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In Grand Rapids, a colleague suggested I ride the White Pine Trail, which I could easily pick up just north of downtown Grand Rapids. Downtown it was nice to see some of the sights I usually walk past by bike.

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This also turned into a great ride. Only issue was the dude screaming “Get off the f$#&ing road” when I was in the left lane at Monroe St & Ann St. to turn from a bike lane on the road onto the path. Sigh. And he came up after I was already stopped – and was in the right lane. I was never in his path nor slowed him down. Once I got on the trail things improved, greatly. Tree lined, following the river. The town of Rockford was a complete surprise. Just lovely. And with a brewpub as a bonus.

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I rode north to 12 Mile Road before turning around, and discovering the reason the climb into Rockford felt so easy was a strong tailwind, and the accompanying headwind on way back. Ride totaled just over 32 miles. So felt I earned a stop at Founders Brewing for a beer before turning in for the night.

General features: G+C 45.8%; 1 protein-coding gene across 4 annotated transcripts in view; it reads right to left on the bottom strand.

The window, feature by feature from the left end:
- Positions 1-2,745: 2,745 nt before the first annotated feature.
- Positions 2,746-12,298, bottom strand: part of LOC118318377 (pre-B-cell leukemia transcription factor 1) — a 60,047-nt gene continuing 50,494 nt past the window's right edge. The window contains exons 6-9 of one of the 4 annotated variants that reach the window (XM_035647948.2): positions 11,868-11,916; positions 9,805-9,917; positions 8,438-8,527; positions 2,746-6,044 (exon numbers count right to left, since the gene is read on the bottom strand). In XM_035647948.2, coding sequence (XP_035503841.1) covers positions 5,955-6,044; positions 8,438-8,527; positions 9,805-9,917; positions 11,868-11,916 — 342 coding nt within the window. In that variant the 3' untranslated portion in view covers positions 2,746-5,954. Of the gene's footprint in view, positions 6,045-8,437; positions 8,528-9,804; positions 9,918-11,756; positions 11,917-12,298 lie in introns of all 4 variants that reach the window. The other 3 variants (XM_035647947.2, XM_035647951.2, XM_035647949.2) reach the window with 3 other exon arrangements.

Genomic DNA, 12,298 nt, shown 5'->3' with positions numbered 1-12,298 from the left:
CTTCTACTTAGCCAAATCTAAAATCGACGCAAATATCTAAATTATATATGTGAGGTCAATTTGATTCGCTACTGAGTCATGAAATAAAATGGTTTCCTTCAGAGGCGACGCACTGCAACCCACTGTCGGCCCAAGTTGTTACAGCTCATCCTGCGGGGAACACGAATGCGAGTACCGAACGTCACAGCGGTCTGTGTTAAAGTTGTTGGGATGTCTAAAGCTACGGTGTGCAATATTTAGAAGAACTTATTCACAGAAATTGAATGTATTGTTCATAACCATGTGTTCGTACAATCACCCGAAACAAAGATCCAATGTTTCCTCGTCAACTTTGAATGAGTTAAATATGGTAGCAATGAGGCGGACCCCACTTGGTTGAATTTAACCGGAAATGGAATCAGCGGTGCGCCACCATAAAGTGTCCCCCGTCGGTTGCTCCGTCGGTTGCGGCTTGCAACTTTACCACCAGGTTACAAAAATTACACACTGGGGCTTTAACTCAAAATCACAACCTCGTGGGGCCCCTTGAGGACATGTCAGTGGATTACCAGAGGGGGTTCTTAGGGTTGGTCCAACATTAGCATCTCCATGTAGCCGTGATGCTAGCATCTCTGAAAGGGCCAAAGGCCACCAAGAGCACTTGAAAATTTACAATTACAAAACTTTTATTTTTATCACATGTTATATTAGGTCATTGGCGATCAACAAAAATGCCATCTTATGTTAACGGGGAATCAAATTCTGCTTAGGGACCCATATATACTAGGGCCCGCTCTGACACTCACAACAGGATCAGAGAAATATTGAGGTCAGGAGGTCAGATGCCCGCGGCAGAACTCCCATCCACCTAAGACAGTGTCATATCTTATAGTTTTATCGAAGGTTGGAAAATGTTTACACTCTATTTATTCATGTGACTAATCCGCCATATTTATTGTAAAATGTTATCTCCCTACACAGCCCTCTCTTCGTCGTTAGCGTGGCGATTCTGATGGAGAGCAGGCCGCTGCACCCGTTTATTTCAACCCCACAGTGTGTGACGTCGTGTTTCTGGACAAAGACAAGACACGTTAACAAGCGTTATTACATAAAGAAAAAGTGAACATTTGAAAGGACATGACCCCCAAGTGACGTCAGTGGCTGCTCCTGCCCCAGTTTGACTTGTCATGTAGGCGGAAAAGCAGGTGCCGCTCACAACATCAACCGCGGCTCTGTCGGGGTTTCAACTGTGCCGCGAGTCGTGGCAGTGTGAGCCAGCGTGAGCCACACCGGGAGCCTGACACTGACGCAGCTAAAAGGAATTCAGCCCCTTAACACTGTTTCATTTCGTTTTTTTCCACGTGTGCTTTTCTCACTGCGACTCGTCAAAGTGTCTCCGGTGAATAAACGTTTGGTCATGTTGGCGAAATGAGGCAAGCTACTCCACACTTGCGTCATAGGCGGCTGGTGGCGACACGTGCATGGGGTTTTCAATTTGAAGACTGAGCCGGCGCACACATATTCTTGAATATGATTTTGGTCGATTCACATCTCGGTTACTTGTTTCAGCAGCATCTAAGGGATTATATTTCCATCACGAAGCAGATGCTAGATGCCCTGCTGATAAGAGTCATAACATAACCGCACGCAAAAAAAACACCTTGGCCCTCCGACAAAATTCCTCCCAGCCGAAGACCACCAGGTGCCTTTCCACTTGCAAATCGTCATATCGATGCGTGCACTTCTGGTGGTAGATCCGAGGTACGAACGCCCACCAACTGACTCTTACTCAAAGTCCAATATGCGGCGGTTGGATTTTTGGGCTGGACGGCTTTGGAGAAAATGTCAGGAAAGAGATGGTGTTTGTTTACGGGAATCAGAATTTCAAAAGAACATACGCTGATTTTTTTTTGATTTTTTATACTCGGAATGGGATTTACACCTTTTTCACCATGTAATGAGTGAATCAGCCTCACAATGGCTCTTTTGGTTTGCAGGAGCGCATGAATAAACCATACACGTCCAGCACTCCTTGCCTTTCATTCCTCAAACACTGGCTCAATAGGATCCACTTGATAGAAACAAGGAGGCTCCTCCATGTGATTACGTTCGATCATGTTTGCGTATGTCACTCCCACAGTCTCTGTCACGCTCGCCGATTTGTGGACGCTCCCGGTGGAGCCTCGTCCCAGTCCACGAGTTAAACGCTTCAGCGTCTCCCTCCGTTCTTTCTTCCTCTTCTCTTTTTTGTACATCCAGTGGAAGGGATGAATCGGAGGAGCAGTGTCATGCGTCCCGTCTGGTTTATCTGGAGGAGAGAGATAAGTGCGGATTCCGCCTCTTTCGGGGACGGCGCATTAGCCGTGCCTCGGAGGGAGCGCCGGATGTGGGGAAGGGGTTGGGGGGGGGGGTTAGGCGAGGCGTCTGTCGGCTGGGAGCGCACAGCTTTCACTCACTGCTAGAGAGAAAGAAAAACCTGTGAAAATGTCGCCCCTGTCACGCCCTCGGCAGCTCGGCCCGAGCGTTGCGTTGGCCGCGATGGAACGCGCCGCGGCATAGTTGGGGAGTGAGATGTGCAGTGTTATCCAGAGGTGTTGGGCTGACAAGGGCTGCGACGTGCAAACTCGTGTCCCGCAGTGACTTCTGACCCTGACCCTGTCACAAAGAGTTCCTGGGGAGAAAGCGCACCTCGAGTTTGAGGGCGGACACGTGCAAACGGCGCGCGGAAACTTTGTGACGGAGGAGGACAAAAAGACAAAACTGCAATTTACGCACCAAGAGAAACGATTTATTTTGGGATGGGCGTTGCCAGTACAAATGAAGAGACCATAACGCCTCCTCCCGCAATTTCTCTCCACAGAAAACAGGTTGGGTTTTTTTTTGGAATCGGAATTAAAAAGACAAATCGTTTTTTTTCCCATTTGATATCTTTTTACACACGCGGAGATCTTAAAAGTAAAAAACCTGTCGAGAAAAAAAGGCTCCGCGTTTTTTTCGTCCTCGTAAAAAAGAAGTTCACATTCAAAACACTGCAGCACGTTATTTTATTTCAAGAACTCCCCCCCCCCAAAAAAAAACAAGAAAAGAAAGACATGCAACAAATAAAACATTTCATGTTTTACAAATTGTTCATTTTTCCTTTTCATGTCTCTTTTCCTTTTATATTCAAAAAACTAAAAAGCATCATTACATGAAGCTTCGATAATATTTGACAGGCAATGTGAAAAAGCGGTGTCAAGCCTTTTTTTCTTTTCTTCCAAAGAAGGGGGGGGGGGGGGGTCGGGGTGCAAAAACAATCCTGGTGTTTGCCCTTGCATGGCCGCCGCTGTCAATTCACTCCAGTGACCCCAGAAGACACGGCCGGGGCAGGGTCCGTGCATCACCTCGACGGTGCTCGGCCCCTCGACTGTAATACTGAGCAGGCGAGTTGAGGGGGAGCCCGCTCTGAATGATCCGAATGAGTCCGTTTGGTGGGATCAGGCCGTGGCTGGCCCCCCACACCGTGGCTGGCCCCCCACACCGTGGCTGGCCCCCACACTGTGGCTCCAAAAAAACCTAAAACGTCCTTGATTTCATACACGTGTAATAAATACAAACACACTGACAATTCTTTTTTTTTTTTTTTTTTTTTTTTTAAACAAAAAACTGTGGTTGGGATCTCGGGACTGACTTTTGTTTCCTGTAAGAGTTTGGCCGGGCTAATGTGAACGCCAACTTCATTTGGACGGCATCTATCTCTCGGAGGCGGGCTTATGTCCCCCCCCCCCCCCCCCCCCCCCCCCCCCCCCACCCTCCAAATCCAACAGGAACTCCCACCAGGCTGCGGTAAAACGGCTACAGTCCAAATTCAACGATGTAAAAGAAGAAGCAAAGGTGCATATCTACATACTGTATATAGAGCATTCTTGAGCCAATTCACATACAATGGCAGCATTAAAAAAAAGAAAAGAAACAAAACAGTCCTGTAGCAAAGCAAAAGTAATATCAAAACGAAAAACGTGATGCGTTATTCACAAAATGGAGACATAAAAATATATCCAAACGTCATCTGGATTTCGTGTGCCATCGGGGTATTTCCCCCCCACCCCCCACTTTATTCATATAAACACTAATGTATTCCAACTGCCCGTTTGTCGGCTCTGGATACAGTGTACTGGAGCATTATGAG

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My final chance to ride was in Muskegon prior to boarding the ferry for the return trip home. I’d discovered the Lakefront Trail here on a previous trip. I planned on riding around 15 miles starting at the Pere Marquette State Park Beachhouse. There’s a loop that goes along a boardwalk on the lakefront before traveling to the harbor/bay area and circling that. The trail is mainly off road with a small section on road. Several spots are boardwalk, and there’s ample spots to stop, rest and enjoy the views. My turnaround spot was just past Harbor Landing. Even earned a QOM on return (which I always find funny, I’m slow slow slow )

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All in all a great trip! Productive from a business standpoint, punctuated by fun bike rides. And a beautiful ferry ride or two…. ah, summer in Michigan and on Lake Michigan.

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Chicago DivvyBikes #fail